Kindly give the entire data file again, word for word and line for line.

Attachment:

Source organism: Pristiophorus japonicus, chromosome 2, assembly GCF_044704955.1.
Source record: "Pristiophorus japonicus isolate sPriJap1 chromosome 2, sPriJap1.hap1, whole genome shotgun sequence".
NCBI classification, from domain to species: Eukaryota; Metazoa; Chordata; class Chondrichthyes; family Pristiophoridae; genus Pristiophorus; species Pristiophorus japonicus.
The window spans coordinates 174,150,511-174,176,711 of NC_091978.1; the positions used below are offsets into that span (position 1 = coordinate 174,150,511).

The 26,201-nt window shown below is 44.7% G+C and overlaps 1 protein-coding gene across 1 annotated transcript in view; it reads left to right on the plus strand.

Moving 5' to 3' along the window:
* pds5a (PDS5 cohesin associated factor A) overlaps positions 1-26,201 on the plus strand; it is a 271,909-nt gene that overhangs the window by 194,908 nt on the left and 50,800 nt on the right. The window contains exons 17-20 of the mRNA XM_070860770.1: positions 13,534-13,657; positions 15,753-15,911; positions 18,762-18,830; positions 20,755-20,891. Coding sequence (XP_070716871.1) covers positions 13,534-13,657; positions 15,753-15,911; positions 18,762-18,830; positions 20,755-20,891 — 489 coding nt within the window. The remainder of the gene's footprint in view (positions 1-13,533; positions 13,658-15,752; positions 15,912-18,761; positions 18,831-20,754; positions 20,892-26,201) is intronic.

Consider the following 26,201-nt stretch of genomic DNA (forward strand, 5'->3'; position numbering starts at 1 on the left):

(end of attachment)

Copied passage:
Source organism: Pristiophorus japonicus, chromosome 2, assembly GCF_044704955.1.
Source record: "Pristiophorus japonicus isolate sPriJap1 chromosome 2, sPriJap1.hap1, whole genome shotgun sequence".
NCBI classification, from domain to species: Eukaryota; Metazoa; Chordata; class Chondrichthyes; family Pristiophoridae; genus Pristiophorus; species Pristiophorus japonicus.
The window spans coordinates 174,150,511-174,176,711 of NC_091978.1; the positions used below are offsets into that span (position 1 = coordinate 174,150,511).

The 26,201-nt window shown below is 44.7% G+C and overlaps 1 protein-coding gene across 1 annotated transcript in view; it reads left to right on the plus strand.

Moving 5' to 3' along the window:
* pds5a (PDS5 cohesin associated factor A) overlaps positions 1-26,201 on the plus strand; it is a 271,909-nt gene that overhangs the window by 194,908 nt on the left and 50,800 nt on the right. The window contains exons 17-20 of the mRNA XM_070860770.1: positions 13,534-13,657; positions 15,753-15,911; positions 18,762-18,830; positions 20,755-20,891. Coding sequence (XP_070716871.1) covers positions 13,534-13,657; positions 15,753-15,911; positions 18,762-18,830; positions 20,755-20,891 — 489 coding nt within the window. The remainder of the gene's footprint in view (positions 1-13,533; positions 13,658-15,752; positions 15,912-18,761; positions 18,831-20,754; positions 20,892-26,201) is intronic.

Consider the following 26,201-nt stretch of genomic DNA (forward strand, 5'->3'; position numbering starts at 1 on the left):